Chemical genetic discovery of PARP targets reveals a role for PARP-1 in transcription elongation
Transcription Elongation, Genetic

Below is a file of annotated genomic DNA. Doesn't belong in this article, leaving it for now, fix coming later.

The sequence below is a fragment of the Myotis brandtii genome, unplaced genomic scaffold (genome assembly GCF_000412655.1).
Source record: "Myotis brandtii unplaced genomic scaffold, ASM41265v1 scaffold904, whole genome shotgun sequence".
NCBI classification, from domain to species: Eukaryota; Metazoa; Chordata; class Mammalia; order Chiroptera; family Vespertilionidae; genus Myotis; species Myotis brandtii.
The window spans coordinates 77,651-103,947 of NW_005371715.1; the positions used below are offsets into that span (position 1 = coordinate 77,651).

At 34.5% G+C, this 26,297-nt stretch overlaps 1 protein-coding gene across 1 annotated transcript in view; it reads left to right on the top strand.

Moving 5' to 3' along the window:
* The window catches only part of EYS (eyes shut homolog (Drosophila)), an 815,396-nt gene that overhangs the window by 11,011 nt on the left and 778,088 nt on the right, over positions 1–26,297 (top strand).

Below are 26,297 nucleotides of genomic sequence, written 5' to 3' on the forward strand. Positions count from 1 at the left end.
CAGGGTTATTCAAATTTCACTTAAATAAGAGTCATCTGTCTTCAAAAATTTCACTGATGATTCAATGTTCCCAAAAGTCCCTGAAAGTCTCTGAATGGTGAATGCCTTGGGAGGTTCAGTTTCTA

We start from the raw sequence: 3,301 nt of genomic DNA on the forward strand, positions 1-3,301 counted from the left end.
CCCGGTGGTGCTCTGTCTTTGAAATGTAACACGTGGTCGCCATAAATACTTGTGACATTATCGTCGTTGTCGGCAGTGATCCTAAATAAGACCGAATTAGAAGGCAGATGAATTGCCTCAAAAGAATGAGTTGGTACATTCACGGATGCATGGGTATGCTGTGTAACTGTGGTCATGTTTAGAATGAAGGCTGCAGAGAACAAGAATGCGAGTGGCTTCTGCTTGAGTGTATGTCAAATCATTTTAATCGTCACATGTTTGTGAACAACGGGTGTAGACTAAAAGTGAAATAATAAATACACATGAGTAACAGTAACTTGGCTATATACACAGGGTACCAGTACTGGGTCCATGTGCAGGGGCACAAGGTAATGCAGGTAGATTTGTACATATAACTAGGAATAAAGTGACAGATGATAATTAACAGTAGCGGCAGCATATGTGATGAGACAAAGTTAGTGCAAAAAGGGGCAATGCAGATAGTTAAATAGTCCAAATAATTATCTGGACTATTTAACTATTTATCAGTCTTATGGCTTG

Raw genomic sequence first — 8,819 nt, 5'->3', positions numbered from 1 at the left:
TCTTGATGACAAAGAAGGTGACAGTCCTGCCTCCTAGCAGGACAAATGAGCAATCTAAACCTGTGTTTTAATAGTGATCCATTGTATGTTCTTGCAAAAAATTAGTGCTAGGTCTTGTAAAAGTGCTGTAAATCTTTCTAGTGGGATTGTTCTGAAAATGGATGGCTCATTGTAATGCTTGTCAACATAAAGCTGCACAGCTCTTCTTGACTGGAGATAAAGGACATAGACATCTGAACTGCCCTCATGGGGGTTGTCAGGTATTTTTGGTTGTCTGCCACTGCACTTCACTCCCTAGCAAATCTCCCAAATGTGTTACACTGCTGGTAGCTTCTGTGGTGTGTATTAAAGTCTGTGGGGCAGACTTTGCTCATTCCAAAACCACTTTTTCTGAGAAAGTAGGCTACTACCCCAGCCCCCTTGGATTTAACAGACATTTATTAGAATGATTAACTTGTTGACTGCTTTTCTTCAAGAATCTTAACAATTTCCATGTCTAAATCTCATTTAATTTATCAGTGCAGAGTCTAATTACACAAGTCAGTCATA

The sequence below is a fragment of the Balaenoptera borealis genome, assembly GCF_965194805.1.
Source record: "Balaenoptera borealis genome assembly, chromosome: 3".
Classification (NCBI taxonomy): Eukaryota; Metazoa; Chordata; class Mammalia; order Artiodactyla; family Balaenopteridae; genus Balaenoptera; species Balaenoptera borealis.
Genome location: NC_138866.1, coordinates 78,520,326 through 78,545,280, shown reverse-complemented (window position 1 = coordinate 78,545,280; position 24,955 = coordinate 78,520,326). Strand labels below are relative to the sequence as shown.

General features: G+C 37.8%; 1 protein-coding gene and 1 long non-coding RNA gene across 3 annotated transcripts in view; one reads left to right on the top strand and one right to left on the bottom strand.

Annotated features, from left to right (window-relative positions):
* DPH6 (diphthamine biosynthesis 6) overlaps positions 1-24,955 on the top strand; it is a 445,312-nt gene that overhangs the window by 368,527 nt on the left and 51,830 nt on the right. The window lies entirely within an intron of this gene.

Poly[adenosine diphosphate (ADP)-ribose] polymerases (PARPs) are a family of enzymes that modulate diverse biological processes through covalent transfer of ADP-ribose from the oxidized form of nicotinamide adenine dinucleotide (NAD(+)) onto substrate proteins. Here we report a robust NAD(+) analog-sensitive approach for PARPs, which allows PARP-specific ADP-ribosylation of substrates that is suitable for subsequent copper-catalyzed azide-alkyne cycloaddition reactions. Using this approach, we mapped hundreds of sites of ADP-ribosylation for PARPs 1, 2, and 3 across the proteome, as well as thousands of PARP-1-mediated ADP-ribosylation sites across the genome. We found that PARP-1 ADP-ribosylates and inhibits negative elongation factor (NELF), a protein complex that regulates promoter-proximal pausing by RNA polymerase II (Pol II). Depletion or inhibition of PARP-1 or mutation of the ADP-ribosylation sites on NELF-E promotes Pol II pausing, providing a clear functional link between PARP-1, ADP-ribosylation, and NELF. This analog-sensitive approach should be broadly applicable across the PARP family and has the potential to illuminate the ADP-ribosylated proteome and the molecular mechanisms used by individual PARPs to mediate their responses to cellular signals.